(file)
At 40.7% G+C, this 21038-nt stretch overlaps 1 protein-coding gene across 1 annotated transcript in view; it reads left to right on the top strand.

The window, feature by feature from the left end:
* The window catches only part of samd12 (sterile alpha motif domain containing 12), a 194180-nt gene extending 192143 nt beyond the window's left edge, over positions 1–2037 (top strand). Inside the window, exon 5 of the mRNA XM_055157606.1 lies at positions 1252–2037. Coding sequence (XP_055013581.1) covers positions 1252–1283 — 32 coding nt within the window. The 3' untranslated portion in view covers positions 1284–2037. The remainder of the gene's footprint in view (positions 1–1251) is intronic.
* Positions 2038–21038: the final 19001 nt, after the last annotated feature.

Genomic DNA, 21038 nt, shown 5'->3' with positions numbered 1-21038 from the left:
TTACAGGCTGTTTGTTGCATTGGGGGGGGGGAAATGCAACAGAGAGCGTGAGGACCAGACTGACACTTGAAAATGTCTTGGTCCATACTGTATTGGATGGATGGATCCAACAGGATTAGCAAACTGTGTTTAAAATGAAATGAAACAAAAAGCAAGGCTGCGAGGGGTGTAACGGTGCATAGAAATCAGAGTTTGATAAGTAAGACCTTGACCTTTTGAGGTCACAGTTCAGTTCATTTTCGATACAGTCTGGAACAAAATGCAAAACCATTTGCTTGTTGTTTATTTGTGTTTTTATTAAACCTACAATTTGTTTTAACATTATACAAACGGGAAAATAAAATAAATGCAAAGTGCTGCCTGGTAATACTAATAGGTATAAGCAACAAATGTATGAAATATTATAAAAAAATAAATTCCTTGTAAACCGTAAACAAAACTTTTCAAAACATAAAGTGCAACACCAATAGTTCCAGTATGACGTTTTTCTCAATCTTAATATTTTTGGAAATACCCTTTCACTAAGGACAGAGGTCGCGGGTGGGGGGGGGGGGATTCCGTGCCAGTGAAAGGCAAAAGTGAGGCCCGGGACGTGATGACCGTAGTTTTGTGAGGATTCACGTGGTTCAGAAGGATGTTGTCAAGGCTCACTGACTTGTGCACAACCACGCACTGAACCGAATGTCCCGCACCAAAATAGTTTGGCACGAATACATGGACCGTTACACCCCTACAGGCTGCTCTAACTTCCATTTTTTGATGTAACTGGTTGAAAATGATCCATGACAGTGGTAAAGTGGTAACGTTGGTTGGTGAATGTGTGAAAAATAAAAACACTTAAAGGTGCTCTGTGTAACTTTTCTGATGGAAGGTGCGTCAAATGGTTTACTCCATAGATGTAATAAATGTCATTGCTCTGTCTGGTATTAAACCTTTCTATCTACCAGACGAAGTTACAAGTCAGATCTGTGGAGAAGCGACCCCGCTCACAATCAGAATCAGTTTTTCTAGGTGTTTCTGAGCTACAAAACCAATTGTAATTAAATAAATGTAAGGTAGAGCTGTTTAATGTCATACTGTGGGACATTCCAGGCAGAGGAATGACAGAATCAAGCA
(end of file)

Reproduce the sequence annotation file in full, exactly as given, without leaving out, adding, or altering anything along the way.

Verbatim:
At 40.7% G+C, this 21038-nt stretch overlaps 1 protein-coding gene across 1 annotated transcript in view; it reads left to right on the top strand.

The window, feature by feature from the left end:
* The window catches only part of samd12 (sterile alpha motif domain containing 12), a 194180-nt gene extending 192143 nt beyond the window's left edge, over positions 1–2037 (top strand). Inside the window, exon 5 of the mRNA XM_055157606.1 lies at positions 1252–2037. Coding sequence (XP_055013581.1) covers positions 1252–1283 — 32 coding nt within the window. The 3' untranslated portion in view covers positions 1284–2037. The remainder of the gene's footprint in view (positions 1–1251) is intronic.
* Positions 2038–21038: the final 19001 nt, after the last annotated feature.

Genomic DNA, 21038 nt, shown 5'->3' with positions numbered 1-21038 from the left:
TTACAGGCTGTTTGTTGCATTGGGGGGGGGGAAATGCAACAGAGAGCGTGAGGACCAGACTGACACTTGAAAATGTCTTGGTCCATACTGTATTGGATGGATGGATCCAACAGGATTAGCAAACTGTGTTTAAAATGAAATGAAACAAAAAGCAAGGCTGCGAGGGGTGTAACGGTGCATAGAAATCAGAGTTTGATAAGTAAGACCTTGACCTTTTGAGGTCACAGTTCAGTTCATTTTCGATACAGTCTGGAACAAAATGCAAAACCATTTGCTTGTTGTTTATTTGTGTTTTTATTAAACCTACAATTTGTTTTAACATTATACAAACGGGAAAATAAAATAAATGCAAAGTGCTGCCTGGTAATACTAATAGGTATAAGCAACAAATGTATGAAATATTATAAAAAAATAAATTCCTTGTAAACCGTAAACAAAACTTTTCAAAACATAAAGTGCAACACCAATAGTTCCAGTATGACGTTTTTCTCAATCTTAATATTTTTGGAAATACCCTTTCACTAAGGACAGAGGTCGCGGGTGGGGGGGGGGGGATTCCGTGCCAGTGAAAGGCAAAAGTGAGGCCCGGGACGTGATGACCGTAGTTTTGTGAGGATTCACGTGGTTCAGAAGGATGTTGTCAAGGCTCACTGACTTGTGCACAACCACGCACTGAACCGAATGTCCCGCACCAAAATAGTTTGGCACGAATACATGGACCGTTACACCCCTACAGGCTGCTCTAACTTCCATTTTTTGATGTAACTGGTTGAAAATGATCCATGACAGTGGTAAAGTGGTAACGTTGGTTGGTGAATGTGTGAAAAATAAAAACACTTAAAGGTGCTCTGTGTAACTTTTCTGATGGAAGGTGCGTCAAATGGTTTACTCCATAGATGTAATAAATGTCATTGCTCTGTCTGGTATTAAACCTTTCTATCTACCAGACGAAGTTACAAGTCAGATCTGTGGAGAAGCGACCCCGCTCACAATCAGAATCAGTTTTTCTAGGTGTTTCTGAGCTACAAAACCAATTGTAATTAAATAAATGTAAGGTAGAGCTGTTTAATGTCATACTGTGGGACATTCCAGGCAGAGGAATGACAGAATCAAGCA